Once the leaves have been laid out, we can start putting ingredients inside. Start with one layer of sticky rice, then one layer of cooked mung bean and pork belly. Put one more layer of mung bean and a final layer of sticky rice on top. Then we just fold the leaves down to close the parcel and tie around it with kitchen twine.

 

Cooking Vietnamese Square Sticky Rice Cake (Banh Chung)

 

Traditionally, Vietnamese people make tens of Chung cake and put them in a very big and tall pot. They then fill the pot with water and boil over wood fire for 12 hours.

 

We boil the cakes on our stovetop for 10-12 hours depending on how many cakes we make. After boiling time is over, the cake needs to be pressed under heavy objects for a few hours to remove excess water.

 

Serving Vietnamese Square Sticky Rice Cake (Banh Chung)

 

After pressing the cake, you can peel off the leaves and serve it immediately. Cut into four or eight slices depending on how big you like.

 

Eat it on its own or with Vietnamese pork sausage (gio lua) and/or with soy sauce. You can also pan fry it which will make it crispy and more delicious. I can eat this cake for any meals in the day.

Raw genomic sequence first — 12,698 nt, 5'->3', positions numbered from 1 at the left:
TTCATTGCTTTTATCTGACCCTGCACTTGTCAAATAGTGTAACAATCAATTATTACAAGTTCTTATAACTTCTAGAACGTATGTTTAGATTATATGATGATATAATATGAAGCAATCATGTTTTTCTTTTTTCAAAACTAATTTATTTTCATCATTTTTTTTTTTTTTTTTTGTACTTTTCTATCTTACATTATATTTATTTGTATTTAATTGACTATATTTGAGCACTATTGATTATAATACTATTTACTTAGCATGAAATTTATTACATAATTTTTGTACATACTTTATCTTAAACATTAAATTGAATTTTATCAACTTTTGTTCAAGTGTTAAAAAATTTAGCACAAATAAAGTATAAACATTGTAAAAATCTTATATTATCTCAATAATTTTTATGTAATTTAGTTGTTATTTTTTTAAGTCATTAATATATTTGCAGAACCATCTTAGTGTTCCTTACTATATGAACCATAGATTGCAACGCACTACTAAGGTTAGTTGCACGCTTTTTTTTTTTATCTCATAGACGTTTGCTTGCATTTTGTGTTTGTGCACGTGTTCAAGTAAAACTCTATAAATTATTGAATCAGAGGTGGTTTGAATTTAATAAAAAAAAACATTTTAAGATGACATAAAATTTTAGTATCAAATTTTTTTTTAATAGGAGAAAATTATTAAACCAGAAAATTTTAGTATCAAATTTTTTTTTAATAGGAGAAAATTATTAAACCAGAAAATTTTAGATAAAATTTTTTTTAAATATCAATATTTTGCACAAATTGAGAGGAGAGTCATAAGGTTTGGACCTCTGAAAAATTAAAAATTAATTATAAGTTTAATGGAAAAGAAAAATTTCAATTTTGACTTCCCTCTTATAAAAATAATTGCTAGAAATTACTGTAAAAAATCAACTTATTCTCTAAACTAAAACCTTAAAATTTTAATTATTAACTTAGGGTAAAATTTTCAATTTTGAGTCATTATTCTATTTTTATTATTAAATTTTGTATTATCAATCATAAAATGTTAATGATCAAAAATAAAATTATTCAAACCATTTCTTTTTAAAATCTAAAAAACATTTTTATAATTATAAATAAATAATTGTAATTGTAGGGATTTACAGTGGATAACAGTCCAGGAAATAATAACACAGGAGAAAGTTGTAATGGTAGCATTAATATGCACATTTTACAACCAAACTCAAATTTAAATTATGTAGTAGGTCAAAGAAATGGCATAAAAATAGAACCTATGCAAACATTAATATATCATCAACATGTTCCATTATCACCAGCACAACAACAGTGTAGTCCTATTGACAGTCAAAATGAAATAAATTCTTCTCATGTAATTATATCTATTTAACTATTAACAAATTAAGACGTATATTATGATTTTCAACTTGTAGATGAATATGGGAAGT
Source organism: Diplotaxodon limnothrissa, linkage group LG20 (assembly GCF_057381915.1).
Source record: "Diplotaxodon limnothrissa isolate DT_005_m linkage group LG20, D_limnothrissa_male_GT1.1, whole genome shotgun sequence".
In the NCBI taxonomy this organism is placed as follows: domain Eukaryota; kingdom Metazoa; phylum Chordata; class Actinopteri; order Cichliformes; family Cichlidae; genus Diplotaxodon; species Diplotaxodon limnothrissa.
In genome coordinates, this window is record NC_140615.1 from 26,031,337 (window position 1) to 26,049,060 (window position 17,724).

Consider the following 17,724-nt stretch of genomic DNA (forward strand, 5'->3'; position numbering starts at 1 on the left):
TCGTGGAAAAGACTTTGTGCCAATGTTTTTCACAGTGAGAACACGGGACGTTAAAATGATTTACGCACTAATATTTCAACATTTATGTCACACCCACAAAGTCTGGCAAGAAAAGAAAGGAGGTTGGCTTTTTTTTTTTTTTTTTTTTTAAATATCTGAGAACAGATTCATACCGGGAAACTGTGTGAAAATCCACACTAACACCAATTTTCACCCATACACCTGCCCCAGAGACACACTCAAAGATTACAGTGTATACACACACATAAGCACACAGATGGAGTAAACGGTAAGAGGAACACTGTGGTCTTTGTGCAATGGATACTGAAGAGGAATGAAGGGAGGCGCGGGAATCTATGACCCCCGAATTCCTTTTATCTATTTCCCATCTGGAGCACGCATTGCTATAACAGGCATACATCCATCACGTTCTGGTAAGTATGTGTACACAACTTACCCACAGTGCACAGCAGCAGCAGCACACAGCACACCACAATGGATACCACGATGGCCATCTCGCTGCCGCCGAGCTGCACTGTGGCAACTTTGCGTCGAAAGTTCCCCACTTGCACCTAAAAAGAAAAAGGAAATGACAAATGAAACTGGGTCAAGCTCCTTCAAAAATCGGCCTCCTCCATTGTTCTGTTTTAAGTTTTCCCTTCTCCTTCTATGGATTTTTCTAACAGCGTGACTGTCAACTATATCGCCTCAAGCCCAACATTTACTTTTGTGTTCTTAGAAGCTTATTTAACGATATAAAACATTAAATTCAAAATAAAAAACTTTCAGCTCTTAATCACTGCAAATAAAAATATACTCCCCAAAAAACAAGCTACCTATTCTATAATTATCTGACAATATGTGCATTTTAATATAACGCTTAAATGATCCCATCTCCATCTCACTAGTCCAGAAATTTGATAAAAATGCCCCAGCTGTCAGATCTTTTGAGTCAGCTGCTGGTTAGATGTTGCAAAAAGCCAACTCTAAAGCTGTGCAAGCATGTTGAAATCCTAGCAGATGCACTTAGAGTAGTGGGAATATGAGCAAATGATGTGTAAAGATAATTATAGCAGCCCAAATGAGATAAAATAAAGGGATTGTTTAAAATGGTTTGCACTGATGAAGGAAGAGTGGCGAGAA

Storing Vietnamese Square Sticky Rice Cake

 

Leftover can be stored in the refrigerator for a few days. After removing from the refrigerator, you can either microwave or pan-fry it.

 

The cake can also be frozen. If you freeze the whole cake, it’s best to re-boil them for 1-2 hours. If you only freeze a few slices, you can thaw in the refrigerator and reheat in microwave or fry it.

 

Some small tips

If you are not confident with your wrapping skill, you can reinforce the cake by wrapping it with a layer of aluminum foil.

I like to start wrapping in the morning so I can finish boiling the cake before bedtime and then let the cake pressed overnight.

I hope you will give this traditional cake a try. You may be able to find it at some Vietnamese grocery stores or Vietnamese restaurants.

Finally, Happy Lunar New Year to you and your family! Here are some dishes my family also makes for this occasion.